Uruguay's derby between Peñarol and Nacional was called off on Sunday after fans clashed with police in and around the Centenario stadium, while cooking gas carafes were dropped from the stands against officers injuring several. An estimated 150 hooligans were finally arrested by riot policy with horses and dogs and the match was suspended when the police said it could not guarantee the safety of players and people at the stadium.
Violence in Uruguayan soccer matches is not new: recently fans were shot dead, others stabbed and/or mugged in the stadiums washrooms, but this Sunday all records were broken.
Hooligans mostly identified as followers of Peñarol, one of the country's two main teams, caused incidents both inside and outside the monumental Centenario stadium. Those inside stormed soft drink and hot dogs' stands, stealing money, drinks and food, and vandalizing property, and throwing at least five cooking gas carafes (13 and 3.5 kilos) on police officers outside the stadium.
At the tickets controls hooligans, some of them sponsored by the same clubs, according to police intelligence, stormed the gates hoping to get in since they didn't have the tickets or money. Riot police closed the gates, stadium staff left their posts and a huge brawl broke out as the troublemakers were dispersed by mounted officers with support from specially prepared infantry and dogs.
An estimated 150 arrests were made and television and social net footage showed the violence with which hooligans attacked police from inside and outside the stadium, and how special forces chased many of the troublemakers in downtown Montevideo, as they stoned cars and businesses.
Meanwhile the referees of the match who decide whether a match is played or not, on advice from the police said the match was off because of lack of the necessary security and safety.
Peñarol's historic rival is Nacional and today's match is considered by far Uruguay's derby and normally attracts a full house. However on this occasion the stadium was half empty because of the recent incidents (shootings, stabbings and drug gangs) and previous threats in social nets of anticipated violence.
Although during the week leading to the match players had gone public and called for calm and tolerance, when interviewed admitted they had recommended their families and friends to stay at home and watch the match on television because of the strange atmosphere.
Nacional, who are in second spot in Uruguay's top flight, could have gone top with a win, while Peñarol are struggling in 11th-place in the 16-team table.
Following the spiraling of incidents it is not clear what will happen with the rest of the Uruguayan championship but there are strong demands to end it. Peñarol says it is prepared to play the derby with an empty stadium but Nacional argues that its fans behaved and do not deserve the punishment of not been allowed to see their team play.
The conflict in Uruguay's football is not limited to the violent incidents at stadiums. Police insist the same teams' managers supply the tickets to the violent hooligans who are controlled by criminal and drug gangs, and thus refuse to have forces inside the stadium and demand the clubs set up their own security. However these have no legal authority to frisk or detain suspects.
Likewise football in Uruguay is so important not only because of sports and money, but also politics, and the long standing tradition has been that the head of the Local football association, AUF, must belong to the same political party as government. This is not the case now and a budding conspiracy is going on.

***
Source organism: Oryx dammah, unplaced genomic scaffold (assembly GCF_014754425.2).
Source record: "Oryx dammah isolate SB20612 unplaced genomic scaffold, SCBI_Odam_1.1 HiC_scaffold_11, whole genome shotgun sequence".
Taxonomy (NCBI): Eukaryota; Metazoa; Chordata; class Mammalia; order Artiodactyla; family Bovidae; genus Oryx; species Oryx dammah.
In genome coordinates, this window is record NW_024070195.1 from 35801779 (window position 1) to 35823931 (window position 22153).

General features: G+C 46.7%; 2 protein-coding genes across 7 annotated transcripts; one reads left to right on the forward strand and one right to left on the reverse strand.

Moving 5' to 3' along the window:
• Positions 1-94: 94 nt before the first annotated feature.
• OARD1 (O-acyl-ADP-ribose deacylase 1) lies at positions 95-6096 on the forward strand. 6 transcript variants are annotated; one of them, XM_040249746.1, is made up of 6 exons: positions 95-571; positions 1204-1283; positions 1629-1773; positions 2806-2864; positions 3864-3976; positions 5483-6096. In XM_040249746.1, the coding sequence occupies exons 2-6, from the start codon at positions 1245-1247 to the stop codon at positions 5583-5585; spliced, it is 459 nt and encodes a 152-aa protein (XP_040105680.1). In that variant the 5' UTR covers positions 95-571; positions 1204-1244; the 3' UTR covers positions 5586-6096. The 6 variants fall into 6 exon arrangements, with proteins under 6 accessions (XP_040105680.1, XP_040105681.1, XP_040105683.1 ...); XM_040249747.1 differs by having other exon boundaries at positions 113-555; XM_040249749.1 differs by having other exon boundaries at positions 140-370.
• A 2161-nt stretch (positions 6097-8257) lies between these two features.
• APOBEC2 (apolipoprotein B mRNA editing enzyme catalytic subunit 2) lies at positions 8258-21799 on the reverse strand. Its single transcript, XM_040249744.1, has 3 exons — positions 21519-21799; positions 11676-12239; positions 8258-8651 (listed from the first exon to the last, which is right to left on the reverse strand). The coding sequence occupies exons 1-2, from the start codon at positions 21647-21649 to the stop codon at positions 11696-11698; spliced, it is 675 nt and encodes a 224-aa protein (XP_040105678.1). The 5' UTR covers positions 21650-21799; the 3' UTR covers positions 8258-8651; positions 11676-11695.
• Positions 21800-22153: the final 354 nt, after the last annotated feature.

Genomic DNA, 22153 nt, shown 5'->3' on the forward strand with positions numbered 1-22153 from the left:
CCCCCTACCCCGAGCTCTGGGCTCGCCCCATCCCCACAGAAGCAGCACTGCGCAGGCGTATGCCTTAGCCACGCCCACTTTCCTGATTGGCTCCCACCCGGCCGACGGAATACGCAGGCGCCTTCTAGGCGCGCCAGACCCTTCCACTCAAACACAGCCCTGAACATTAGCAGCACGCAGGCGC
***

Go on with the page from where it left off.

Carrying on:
Similarly the per diems paid by FIFA and other regional soccer associations, Conmebol, have emerged, (anywhere from US$ 20.000 to US$ 60.000 per month), which is a lot of money in Uruguay and have triggered a dispute as to whether those sums belong to the delegates or to the association, AUF.
To make things even more interesting, the wife of the current Home Secretary, Eduardo Bonomi, and thus responsible for law and order and all police forces, is an acknowledged fan of Peñarol and normally mingles with some members of these violent gangs with court recordings showing that on occasions she has warned them that they have their cell phones bugged.
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Seems like just another day at the ranch....nothing out the normal...Nov 28th, 2016 - 08:28 pm +4
In Recife, two and a half years ago, we had a similar incident.....three supporters from the local team, while being held on the stadium's exit ramps, to allow the supporters from the visiting team to exit through other gates, threw two toilets from a height of 24 metres, onto the crowd below...one was killed, three seriously injured....the culprits (three of them) were eventually identified, brought to trial for murder, and got prison sentences of 22, 25 and 28 years. In their defence, the idiots claimed that they had 'no intention' of hitting anyone (???)....besides criminals, obviously plain stupid.
Sounds like an Argie cruise ship terminalNov 29th, 2016 - 01:19 am +4
Eduardo Bonomi is a useless idiot who considers these criminals as 'poor boys' in need of understanding and special dispensation by the so called 'judges', many of whom are Broad Fraud minions.Nov 28th, 2016 - 02:09 pm +3
The utter failure to address the rocketing crime and murders throughout the country but especially in MVD will result in the Broad Fraud being chucked out of office in three years time.
I shudder to think what the crime and murder numbers will be like then.
As for the 'football supporters' they need firing upon using live ammunition to reduce their numbers. That will cut the number of murders being carried out.